First of all, Sam Vilain, thank you for your responses.
Giving these issues more thought, I'm am now leaning towards the idea
that the best way to provide relational algebra in Perl 6 is that the
relation-land Tuple and Relation each be a Role which various other
classes can provide to their users.
For one thing, this lets people use more types of data collections in
the forms where they currently sit, rather than requiring them to
first convert the data into separate Tuple or Relation objects, in
order to apply relational algebra to them. And I suppose that's "the
Perl way". Having things just work the way people intuit that they
ought to, given conceptually similar examples.
Moreover, some implementations of the Tuple and Relation roles can go
beyond the basics and provide features often associated with those
roles but that aren't part of the core algebra (such as various kinds
of type based or whole-set constraints, or various tied means of
persistence), while other implementations of those roles don't have
Moreover, one key distinction that some implementations can have from
others is to whether they are mutable. Some implementations could be
mutable and others not. All of the generic relational algebra
operators are not mutators, so they will work equally well with
immutable or mutable implementations. That said, for this to work
properly in all cases, Perl 6 will need to provide a way (and it
probably does) for a routine to examine the signature of an anonymous
routine passed in as an argument, and make sure that its parameters
are all read-only; some generic relational operators, such as
restrict() and extend(), would take routines as arguments, like
grep() and map() do, and we don't want them to try mutating their
As an aside, you'll recall that I said any other type could be
implemented over relations, such as sets or arrays etc. However,
every attribute ("column") of a relation has a name, but things like
sets or arrays conceptually don't need them and so having sets or
arrays or hashes etc implement the Relation role could be difficult,
one might think. But I say there is no problem here. We can simply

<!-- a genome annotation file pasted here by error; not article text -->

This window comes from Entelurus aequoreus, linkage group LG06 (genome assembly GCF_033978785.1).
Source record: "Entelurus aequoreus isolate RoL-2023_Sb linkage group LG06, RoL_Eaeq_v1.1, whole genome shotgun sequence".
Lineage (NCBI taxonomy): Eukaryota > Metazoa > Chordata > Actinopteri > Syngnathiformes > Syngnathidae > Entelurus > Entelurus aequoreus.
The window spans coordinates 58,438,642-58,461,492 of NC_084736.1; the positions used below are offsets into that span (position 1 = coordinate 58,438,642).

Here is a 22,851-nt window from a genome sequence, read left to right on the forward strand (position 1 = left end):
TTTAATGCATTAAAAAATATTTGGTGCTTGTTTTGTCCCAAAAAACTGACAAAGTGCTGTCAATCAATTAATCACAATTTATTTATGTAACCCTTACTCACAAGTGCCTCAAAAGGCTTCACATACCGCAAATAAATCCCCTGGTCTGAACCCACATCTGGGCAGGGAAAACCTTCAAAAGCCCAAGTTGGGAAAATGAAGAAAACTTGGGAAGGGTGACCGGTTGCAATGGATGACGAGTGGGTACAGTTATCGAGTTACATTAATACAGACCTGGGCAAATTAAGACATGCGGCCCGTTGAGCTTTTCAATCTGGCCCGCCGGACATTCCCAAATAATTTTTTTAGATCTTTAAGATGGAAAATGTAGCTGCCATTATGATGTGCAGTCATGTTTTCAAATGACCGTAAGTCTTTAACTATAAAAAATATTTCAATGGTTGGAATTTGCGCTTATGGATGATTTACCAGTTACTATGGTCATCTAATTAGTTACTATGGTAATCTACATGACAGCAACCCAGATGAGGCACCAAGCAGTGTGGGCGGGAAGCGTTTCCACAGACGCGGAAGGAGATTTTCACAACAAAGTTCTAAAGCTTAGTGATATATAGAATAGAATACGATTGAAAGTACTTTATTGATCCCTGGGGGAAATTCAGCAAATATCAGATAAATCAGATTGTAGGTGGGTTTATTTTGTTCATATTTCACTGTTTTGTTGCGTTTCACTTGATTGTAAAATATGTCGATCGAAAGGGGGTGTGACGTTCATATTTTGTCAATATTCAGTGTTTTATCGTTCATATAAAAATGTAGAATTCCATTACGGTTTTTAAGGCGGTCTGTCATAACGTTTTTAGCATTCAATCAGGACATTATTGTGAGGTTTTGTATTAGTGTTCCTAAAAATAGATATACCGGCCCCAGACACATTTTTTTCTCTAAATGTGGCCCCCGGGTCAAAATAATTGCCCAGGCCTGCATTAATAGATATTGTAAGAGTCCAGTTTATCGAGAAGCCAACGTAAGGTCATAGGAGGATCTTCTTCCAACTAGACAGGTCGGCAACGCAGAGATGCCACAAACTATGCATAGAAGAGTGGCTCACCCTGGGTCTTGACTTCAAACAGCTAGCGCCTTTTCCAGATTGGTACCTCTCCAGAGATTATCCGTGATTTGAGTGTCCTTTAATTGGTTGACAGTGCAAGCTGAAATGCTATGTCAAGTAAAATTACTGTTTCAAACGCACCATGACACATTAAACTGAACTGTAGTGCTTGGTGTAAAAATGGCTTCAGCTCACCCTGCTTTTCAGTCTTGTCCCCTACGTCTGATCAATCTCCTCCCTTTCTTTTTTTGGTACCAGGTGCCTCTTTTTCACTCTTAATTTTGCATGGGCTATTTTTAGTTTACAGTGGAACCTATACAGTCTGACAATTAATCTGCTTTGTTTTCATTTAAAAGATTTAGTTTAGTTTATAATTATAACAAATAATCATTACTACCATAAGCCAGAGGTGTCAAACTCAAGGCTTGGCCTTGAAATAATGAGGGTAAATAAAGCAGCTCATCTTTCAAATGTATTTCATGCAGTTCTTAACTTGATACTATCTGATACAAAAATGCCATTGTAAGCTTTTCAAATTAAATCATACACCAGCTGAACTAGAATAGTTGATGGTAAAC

reuse the names of "methods" we already have on those types. For
example, a Hash object seen through a Relation role would have 2
attributes named "keys" and "values". With sets, its just "members"
or "values" or whatever. Though I suppose the names may need more
creativity with a shaped hash or array, where each dimension should
be referrable to by a distinct name (a dimension index number if
necessary), unless we cop out and make "keys" for a shaped hash or
array to be of type Seq, where the one value encompasses all
dimensions; such an approach is perfectly valid for a Relation role,
but it may or may not be less useful in practice.
Getting back to the main topic, if we want to implement the Tuple or
Relation role in a way that each attribute ("column") of such is
specifically typed (because that tends to be the most common or
useful practice), it probably would work best to employ a class
factory (implementing said roles) where each distinct heading of a
Tuple or Relation corresponds to a distinct actual class definition,
where the relation-land attributes correspond 1:1 with actual class
attributes, and all the features for addressing, manipulating, and
defining said attributes with types can be reused. In this
situation, nearly every generic relational algebra operator would
necessarily be a factory for new classes; and there needs to be a way
to examine existing classes in enough detail to know what attributes
they have and/or clone parts of them into new ones (as I assume
Perl's various .meta provide). This approach is probably the most
powerful of all as an implementation.
This email is by no means exhaustive, but feedback is appreciated.
And keep in mind that the most important thing I'm suggesting here is
both that Tuple and Relation are roles, and that as many built-ins as
reasonable "do" (appropriately restricted versions of) them; if
people have disagreements, its mainly with that sub-suggestion that I
want to know about them.
Thank you. -- Darren Duncan